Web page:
Alcohol Marketing and Promotion
Bars, liquor stores, restaurants, and other alcohol outlets often aggressively market and promote alcoholic beverages on- and off-campus, targeting both underage and older college students. Low-price drink specials, penny pitchers, and happy hours are examples of marketing practices that encourage the college population to drink heavily. In addition, posters, neon signs, flashing lights, drink coasters, and other forms of advertisement bombard students with pro-alcohol messages, reinforcing the message that alcohol is a ubiquitous and essential feature of the college experience.
Campuses can work to restrictmarketing and promotion of alcohol both on- and off-campus through a variety of policy mechanisms at both the campus and community levels.
On campus, colleges and universities can ban or restrict alcohol advertising and alcohol industry sponsorship of on-campus events. Efforts can also be made to limit the content of party or event announcements on campus and ads in the campus newspaper.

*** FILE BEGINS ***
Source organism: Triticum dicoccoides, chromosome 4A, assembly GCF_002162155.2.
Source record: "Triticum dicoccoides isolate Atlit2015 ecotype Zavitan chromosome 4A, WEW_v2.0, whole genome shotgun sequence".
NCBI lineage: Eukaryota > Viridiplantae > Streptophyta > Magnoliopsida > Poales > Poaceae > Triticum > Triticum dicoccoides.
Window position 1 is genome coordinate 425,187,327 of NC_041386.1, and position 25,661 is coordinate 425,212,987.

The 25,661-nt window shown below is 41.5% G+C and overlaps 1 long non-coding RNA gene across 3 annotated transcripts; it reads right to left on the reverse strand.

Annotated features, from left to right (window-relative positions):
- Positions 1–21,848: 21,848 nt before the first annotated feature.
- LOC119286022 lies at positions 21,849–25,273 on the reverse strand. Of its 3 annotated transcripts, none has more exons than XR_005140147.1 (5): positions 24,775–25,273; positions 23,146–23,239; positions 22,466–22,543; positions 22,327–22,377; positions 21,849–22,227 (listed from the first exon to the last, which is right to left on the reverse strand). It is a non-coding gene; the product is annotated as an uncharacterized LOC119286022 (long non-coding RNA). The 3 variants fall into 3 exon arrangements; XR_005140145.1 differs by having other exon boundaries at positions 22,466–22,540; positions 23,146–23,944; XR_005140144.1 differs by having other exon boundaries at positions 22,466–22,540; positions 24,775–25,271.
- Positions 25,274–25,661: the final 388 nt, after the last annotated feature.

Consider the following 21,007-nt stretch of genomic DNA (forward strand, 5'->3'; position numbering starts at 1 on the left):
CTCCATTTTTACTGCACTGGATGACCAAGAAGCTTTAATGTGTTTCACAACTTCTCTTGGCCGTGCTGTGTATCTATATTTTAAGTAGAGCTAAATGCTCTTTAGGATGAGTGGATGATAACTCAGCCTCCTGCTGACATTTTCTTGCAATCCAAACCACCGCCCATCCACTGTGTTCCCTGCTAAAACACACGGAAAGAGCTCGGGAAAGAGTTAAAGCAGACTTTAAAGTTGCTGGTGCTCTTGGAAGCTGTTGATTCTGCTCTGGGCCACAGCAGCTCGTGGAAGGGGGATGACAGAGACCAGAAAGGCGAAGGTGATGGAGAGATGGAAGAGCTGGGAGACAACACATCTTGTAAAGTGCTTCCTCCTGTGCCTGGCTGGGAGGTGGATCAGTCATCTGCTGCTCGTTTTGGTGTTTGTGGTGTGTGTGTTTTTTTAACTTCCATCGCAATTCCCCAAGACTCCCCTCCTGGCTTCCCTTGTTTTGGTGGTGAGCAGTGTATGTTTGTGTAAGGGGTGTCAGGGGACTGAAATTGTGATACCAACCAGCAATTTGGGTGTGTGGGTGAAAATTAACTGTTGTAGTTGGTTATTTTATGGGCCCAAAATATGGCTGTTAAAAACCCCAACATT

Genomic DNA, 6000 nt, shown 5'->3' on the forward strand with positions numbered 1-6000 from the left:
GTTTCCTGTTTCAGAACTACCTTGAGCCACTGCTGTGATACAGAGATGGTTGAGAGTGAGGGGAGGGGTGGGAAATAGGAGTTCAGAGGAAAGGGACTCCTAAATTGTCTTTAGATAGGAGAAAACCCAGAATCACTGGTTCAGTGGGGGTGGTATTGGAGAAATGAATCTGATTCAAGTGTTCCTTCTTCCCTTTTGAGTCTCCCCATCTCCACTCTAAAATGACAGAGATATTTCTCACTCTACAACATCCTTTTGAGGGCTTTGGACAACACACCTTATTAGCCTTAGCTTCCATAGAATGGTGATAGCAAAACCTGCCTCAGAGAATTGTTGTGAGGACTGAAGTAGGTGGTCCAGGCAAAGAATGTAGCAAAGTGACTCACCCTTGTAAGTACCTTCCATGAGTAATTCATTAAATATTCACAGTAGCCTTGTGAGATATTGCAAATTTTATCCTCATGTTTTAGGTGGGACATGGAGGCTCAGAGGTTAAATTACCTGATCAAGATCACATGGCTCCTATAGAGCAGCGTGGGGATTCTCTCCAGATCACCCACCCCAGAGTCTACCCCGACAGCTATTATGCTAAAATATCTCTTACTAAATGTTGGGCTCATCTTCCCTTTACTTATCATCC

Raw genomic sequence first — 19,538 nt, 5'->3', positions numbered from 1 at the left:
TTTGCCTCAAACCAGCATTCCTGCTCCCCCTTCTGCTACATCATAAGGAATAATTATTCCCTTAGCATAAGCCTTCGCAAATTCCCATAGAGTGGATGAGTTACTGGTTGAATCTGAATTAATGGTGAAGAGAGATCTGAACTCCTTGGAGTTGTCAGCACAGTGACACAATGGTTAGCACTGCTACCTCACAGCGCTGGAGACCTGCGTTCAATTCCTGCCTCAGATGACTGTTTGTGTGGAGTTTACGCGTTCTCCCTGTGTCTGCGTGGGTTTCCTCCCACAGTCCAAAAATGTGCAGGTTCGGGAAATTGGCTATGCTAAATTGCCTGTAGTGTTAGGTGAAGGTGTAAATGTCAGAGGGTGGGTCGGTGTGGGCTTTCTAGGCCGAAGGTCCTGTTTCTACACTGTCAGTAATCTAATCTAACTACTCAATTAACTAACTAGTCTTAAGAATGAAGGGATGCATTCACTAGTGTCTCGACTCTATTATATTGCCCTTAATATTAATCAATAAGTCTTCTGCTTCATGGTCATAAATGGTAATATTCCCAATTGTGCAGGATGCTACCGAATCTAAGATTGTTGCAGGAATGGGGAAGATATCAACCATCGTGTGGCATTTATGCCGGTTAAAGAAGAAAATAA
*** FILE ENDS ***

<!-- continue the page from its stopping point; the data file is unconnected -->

Off campus, campus-and-community coalitions can work to ban or limit alcohol advertising in the vicinity of campuses, and ban alcohol promotions with special appeal to underage drinkers and those that show drinking in high-risk contexts. All of these measures serve to eliminate or reduce the visibility of advertisements that reinforce an environment that supports high-risk or illegal drinking.
Within the community, new initiatives beyond advertising restrictions can serve to promote a healthy environment. Requiring pro-health messages to counterbalance alcohol advertising, and establishing cooperative agreementswith local bar and tavern owners to institute minimum pricing and to limit drink specials reinforce healthy behaviors by reducing the incentive for fast and high consumption.
Examples of specific strategies
- Ban or restrict alcohol advertising on campus
- Ban or restrict alcohol industry sponsorship of on-campus events
- Limit content of party or event announcements
- Ban or limit alcohol advertising in the vicinity of campuses
- Ban alcohol promotions with special appeal to underage drinkers
- Ban alcohol promotions that show drinking in high-risk contexts
- Require pro-health messages to counterbalance alcohol advertising
- Institute cooperative agreement to institute minimum pricing
- Institute cooperative agreement to limit special drink promotions